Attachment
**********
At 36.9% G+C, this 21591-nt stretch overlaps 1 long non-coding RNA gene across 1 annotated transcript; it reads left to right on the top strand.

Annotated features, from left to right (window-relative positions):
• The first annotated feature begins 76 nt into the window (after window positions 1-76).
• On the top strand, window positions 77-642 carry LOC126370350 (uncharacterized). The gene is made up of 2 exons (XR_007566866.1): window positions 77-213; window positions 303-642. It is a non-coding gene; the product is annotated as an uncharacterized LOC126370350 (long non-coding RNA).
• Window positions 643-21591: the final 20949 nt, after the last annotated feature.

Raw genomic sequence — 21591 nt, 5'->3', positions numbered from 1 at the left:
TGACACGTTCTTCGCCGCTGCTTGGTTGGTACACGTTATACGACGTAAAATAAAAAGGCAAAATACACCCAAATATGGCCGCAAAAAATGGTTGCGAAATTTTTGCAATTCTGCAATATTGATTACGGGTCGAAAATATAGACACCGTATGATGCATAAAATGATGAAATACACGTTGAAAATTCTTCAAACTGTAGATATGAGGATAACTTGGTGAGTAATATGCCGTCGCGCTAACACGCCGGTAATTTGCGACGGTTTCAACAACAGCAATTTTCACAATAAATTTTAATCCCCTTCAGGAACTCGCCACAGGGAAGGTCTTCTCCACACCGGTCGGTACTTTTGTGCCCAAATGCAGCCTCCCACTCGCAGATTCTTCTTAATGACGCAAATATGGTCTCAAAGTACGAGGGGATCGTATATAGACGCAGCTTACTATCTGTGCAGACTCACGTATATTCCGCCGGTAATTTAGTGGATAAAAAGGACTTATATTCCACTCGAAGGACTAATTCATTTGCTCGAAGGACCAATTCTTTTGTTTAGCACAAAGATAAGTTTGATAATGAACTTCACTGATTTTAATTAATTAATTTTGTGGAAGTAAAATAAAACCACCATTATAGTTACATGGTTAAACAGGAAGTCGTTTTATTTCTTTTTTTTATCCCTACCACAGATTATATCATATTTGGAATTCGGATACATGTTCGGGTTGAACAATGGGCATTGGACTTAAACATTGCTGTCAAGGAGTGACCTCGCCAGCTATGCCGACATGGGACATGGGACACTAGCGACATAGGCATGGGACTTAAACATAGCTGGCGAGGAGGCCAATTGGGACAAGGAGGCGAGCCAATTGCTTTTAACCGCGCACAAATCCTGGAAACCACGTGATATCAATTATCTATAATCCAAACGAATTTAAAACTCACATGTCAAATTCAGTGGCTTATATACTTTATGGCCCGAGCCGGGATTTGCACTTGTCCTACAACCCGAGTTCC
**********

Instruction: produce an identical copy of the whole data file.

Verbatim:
At 36.9% G+C, this 21591-nt stretch overlaps 1 long non-coding RNA gene across 1 annotated transcript; it reads left to right on the top strand.

Annotated features, from left to right (window-relative positions):
• The first annotated feature begins 76 nt into the window (after window positions 1-76).
• On the top strand, window positions 77-642 carry LOC126370350 (uncharacterized). The gene is made up of 2 exons (XR_007566866.1): window positions 77-213; window positions 303-642. It is a non-coding gene; the product is annotated as an uncharacterized LOC126370350 (long non-coding RNA).
• Window positions 643-21591: the final 20949 nt, after the last annotated feature.

Raw genomic sequence — 21591 nt, 5'->3', positions numbered from 1 at the left:
TGACACGTTCTTCGCCGCTGCTTGGTTGGTACACGTTATACGACGTAAAATAAAAAGGCAAAATACACCCAAATATGGCCGCAAAAAATGGTTGCGAAATTTTTGCAATTCTGCAATATTGATTACGGGTCGAAAATATAGACACCGTATGATGCATAAAATGATGAAATACACGTTGAAAATTCTTCAAACTGTAGATATGAGGATAACTTGGTGAGTAATATGCCGTCGCGCTAACACGCCGGTAATTTGCGACGGTTTCAACAACAGCAATTTTCACAATAAATTTTAATCCCCTTCAGGAACTCGCCACAGGGAAGGTCTTCTCCACACCGGTCGGTACTTTTGTGCCCAAATGCAGCCTCCCACTCGCAGATTCTTCTTAATGACGCAAATATGGTCTCAAAGTACGAGGGGATCGTATATAGACGCAGCTTACTATCTGTGCAGACTCACGTATATTCCGCCGGTAATTTAGTGGATAAAAAGGACTTATATTCCACTCGAAGGACTAATTCATTTGCTCGAAGGACCAATTCTTTTGTTTAGCACAAAGATAAGTTTGATAATGAACTTCACTGATTTTAATTAATTAATTTTGTGGAAGTAAAATAAAACCACCATTATAGTTACATGGTTAAACAGGAAGTCGTTTTATTTCTTTTTTTTATCCCTACCACAGATTATATCATATTTGGAATTCGGATACATGTTCGGGTTGAACAATGGGCATTGGACTTAAACATTGCTGTCAAGGAGTGACCTCGCCAGCTATGCCGACATGGGACATGGGACACTAGCGACATAGGCATGGGACTTAAACATAGCTGGCGAGGAGGCCAATTGGGACAAGGAGGCGAGCCAATTGCTTTTAACCGCGCACAAATCCTGGAAACCACGTGATATCAATTATCTATAATCCAAACGAATTTAAAACTCACATGTCAAATTCAGTGGCTTATATACTTTATGGCCCGAGCCGGGATTTGCACTTGTCCTACAACCCGAGTTCC